St Albans Council has failed in its bid to stop development of the Radlett Rail Freight Terminal.
The council, supported by STRiFE, a local action group, had appealed against the decision by Eric Pickles, secretary of state for communities and local government, to grant planning permission for the £400m scheme which is needed to boost the use of rail freight in the UK.
However, in the High Court this morning, Mr Justice Holgate rejected the council’s case, setting out his reason in a 36 page judgement.
St Albans MP Anne Main, who opposes the development, said: “I am left stunned by the judge’s decision. We’re still going through the document to digest the judgement and what our options are.
“I am now seeking a meeting with Herts County Council at the earliest opportunity, where we can decide how best to continue the fight.”
The plan for the strategic rail freight interchange put forward by developer Helioslough includes an intermodal terminal and rail and road served distribution units totalling 331,665 sq m.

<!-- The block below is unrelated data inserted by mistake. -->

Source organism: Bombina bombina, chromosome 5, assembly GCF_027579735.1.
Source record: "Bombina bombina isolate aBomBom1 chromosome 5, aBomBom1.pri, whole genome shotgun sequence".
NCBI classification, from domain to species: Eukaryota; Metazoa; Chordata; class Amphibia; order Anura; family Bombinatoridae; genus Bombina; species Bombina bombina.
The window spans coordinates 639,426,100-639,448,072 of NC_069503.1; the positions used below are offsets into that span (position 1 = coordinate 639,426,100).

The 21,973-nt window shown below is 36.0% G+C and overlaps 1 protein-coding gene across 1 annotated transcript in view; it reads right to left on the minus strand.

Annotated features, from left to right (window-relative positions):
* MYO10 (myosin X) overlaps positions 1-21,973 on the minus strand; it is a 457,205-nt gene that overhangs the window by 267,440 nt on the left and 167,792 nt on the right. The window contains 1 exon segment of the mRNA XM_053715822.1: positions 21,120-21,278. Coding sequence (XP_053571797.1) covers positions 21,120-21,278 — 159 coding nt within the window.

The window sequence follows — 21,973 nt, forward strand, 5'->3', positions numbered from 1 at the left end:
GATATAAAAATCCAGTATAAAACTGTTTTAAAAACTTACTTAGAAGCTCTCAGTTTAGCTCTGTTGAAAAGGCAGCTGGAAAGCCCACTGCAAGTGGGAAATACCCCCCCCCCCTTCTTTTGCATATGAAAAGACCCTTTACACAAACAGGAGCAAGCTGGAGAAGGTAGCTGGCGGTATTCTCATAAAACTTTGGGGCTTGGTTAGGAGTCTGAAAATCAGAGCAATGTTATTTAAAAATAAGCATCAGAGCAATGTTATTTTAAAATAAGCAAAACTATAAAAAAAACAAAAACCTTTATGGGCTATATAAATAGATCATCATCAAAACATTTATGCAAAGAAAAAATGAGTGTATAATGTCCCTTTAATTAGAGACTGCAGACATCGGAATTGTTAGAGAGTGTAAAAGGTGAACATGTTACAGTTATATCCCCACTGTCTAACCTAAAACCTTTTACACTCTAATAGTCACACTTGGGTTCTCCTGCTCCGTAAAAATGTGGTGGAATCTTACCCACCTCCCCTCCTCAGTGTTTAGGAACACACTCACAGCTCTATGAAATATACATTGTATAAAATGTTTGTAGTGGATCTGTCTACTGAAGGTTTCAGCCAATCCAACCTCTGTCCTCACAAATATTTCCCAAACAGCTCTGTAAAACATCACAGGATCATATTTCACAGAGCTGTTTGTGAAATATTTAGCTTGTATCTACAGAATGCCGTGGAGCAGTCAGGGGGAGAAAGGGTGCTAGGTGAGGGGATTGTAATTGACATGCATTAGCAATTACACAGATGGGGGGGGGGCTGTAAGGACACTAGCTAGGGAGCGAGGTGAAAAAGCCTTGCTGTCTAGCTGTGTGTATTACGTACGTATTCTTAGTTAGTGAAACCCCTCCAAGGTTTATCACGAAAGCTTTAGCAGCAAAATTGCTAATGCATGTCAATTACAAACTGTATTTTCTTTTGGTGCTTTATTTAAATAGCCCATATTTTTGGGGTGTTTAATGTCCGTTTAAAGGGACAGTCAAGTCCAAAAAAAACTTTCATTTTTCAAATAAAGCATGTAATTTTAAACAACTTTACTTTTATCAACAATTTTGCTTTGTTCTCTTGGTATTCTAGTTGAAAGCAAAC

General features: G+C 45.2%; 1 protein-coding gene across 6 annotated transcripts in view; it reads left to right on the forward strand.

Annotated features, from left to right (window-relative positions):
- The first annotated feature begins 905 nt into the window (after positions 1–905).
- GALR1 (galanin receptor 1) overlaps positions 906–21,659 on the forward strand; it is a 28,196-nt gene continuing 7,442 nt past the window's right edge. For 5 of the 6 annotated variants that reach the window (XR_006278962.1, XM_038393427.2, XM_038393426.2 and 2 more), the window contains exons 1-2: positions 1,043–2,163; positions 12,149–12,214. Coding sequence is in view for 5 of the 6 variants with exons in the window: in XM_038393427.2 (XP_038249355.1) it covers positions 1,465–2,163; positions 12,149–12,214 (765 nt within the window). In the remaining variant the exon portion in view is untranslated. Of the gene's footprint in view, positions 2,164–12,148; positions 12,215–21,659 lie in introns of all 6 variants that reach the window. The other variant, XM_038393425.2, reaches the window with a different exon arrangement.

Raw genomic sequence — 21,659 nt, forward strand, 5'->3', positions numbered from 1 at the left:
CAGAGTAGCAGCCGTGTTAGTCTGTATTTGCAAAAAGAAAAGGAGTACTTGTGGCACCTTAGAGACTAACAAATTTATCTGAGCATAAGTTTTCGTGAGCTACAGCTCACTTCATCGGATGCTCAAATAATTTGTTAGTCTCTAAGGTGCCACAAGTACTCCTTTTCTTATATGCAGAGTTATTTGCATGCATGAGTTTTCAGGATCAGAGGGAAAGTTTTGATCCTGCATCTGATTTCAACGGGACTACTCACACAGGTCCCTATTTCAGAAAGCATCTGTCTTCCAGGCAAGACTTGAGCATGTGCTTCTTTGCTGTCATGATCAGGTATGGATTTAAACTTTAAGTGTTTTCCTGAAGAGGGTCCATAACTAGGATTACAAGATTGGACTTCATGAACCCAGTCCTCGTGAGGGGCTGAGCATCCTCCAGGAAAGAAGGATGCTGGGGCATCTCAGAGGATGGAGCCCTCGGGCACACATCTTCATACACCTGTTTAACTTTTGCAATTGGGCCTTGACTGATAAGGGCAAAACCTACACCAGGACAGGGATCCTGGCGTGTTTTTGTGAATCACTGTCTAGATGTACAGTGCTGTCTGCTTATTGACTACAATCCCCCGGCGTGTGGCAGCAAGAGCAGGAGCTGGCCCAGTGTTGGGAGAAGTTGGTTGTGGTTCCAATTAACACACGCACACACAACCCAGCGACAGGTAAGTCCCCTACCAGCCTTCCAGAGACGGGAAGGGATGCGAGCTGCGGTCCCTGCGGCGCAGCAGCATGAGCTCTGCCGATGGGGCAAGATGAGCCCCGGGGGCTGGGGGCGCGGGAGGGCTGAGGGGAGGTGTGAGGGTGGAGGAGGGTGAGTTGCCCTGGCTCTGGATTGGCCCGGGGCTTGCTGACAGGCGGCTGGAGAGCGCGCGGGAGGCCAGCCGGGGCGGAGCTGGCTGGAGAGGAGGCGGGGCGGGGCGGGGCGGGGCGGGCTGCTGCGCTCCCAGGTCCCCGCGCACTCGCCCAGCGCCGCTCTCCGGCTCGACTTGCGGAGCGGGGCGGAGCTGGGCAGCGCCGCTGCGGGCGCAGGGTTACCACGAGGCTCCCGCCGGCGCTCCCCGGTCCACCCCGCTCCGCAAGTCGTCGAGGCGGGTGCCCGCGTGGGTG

Radlett will be the only major rail freight interchange in the North and West quadrants around London, well situated with good road and rail links, and should enable a much higher proportion of freight to use rail freight for parts of journey.
In its 2011 policy document on Strategic Rail Freight Interchanges, the Department for Transport highlighted the need for more rail terminals to meet the growth of rail freight over the coming years. It forecast that traffic would more than double between 2006 and 2030.
It said: “The government believes that a network of SRFIs is needed to serve the major centres of population and support the longer-term development of efficient rail freight distribution logistics.”